We will be learning about a way of reading the Bible called Lectio Divina, which invites us to hear and discern God speaking to us through its words and its pages.

Someone recently spoke to me about the struggles they had with reading the Bible. It wasn’t that they didn’t want to, nor that they hadn’t tried, but the whole process seemed to offer much more strain and struggle than spiritual life. That’s quite a normal response from very genuine people who want to take on this spiritual discipline which we are told is so important. My hope and prayer is that this material, compiled from a powerful book called ‘How to Hear God’ by Pete Greig, will be helpful on this journey through Lent.

When I was growing up, it was quite commonplace for people to give up something for Lent. It might have been sweets and chocolate. It might have been alcohol or sugar in their tea. The idea was that to deny yourself some of life’s little luxuries or treats would somehow make you appreciate all that Jesus went through in His own period of testing or temptation in the wilderness.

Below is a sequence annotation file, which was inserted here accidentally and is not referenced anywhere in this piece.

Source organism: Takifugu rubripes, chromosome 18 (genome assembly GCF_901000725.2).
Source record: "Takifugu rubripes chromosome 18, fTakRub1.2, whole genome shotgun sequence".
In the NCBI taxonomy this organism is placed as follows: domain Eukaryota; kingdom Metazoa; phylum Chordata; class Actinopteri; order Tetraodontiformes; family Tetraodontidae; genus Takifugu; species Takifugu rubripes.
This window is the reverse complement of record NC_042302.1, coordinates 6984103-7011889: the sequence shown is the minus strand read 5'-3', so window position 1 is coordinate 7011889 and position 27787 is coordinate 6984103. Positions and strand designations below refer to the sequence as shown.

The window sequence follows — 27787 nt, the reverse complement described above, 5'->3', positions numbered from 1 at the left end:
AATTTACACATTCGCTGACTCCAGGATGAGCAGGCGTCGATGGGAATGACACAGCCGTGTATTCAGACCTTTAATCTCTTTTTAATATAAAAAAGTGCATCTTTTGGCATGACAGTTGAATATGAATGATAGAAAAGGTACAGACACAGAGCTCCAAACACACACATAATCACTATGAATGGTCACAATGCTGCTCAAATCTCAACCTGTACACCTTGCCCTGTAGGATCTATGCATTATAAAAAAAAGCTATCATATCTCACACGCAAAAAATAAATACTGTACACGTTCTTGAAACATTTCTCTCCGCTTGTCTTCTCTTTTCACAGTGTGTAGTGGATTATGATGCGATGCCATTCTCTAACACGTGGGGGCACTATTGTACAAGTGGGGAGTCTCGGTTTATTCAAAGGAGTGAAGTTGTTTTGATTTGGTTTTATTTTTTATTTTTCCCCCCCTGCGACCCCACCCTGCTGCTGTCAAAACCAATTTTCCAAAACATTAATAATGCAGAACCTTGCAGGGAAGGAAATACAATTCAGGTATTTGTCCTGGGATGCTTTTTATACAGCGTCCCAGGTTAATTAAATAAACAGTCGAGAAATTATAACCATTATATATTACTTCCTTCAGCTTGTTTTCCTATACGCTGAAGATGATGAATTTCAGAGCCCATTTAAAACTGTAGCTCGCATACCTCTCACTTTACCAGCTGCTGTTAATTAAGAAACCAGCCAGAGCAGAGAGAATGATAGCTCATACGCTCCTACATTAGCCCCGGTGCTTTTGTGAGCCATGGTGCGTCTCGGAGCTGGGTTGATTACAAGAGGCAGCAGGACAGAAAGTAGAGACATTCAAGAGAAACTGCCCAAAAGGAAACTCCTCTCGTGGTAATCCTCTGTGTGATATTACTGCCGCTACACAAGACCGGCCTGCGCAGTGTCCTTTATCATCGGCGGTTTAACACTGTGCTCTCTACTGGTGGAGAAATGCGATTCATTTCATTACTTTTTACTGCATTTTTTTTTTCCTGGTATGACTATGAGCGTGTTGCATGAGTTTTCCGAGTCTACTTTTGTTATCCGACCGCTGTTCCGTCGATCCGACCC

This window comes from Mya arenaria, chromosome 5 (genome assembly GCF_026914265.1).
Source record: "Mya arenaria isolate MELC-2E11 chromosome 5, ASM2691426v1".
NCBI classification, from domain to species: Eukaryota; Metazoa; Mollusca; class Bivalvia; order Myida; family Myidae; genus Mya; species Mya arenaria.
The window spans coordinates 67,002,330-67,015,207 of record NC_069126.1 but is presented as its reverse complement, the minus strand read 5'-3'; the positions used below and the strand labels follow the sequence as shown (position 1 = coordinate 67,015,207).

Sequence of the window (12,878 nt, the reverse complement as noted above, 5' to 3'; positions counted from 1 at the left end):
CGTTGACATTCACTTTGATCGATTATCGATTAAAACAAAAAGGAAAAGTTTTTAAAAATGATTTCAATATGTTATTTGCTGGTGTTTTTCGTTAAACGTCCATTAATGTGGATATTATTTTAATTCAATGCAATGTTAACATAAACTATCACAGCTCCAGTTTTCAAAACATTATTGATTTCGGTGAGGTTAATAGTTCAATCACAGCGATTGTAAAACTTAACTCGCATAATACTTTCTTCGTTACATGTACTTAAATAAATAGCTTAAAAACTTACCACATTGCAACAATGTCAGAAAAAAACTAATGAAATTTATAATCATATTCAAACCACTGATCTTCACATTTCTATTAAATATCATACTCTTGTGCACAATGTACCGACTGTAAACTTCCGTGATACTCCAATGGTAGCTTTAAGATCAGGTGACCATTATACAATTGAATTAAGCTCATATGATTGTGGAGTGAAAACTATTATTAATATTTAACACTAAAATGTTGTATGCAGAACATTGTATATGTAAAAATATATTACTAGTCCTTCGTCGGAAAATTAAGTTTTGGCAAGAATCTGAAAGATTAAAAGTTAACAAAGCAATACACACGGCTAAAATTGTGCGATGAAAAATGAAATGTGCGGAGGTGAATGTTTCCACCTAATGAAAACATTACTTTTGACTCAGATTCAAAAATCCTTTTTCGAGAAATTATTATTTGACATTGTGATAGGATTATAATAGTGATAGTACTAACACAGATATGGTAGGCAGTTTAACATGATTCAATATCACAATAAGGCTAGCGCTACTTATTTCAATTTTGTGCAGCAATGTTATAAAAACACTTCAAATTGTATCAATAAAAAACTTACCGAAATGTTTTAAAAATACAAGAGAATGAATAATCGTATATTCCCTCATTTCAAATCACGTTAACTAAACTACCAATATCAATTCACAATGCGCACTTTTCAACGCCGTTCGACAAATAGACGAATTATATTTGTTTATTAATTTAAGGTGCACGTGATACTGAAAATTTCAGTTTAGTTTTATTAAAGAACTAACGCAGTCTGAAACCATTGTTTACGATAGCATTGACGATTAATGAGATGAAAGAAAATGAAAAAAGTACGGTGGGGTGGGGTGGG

I think there is value in denying ourselves, though I always approach the season with dread, if I’m honest. You miss those little treats that punctuate your week and it feels like an effort to bring our spiritual life to the forefront of our thoughts. It can also be like New Year’s resolutions, a stick we use to beat ourselves up about our lack of progress or staying power. We can feel terribly guilty about accepting a sweet or biscuit handed to us when visiting someone’s home who is totally oblivious to our self imposed discipline!

What I’d like to suggest, for those who are interested, is to give Lent a go. It doesn’t matter so much what discipline you take on or do for this season of 40 days, but please do something.

Maybe, for you, it’s going to be trying out this spiritual discipline of regular Bible reading for 10 minutes a day using this technique called Lectio Divina? Maybe you are going to give up the cakes and chocolate and alcohol or any combination of them? Maybe you are going to try to go for a daily 15 minute walk to clear your head and say ‘thank you’ to God for some of the good things in your life, or to pray for people you know, or situations around the world in need of God’s help right now. Maybe you are going to try to live a bit more simply over the next 40 days?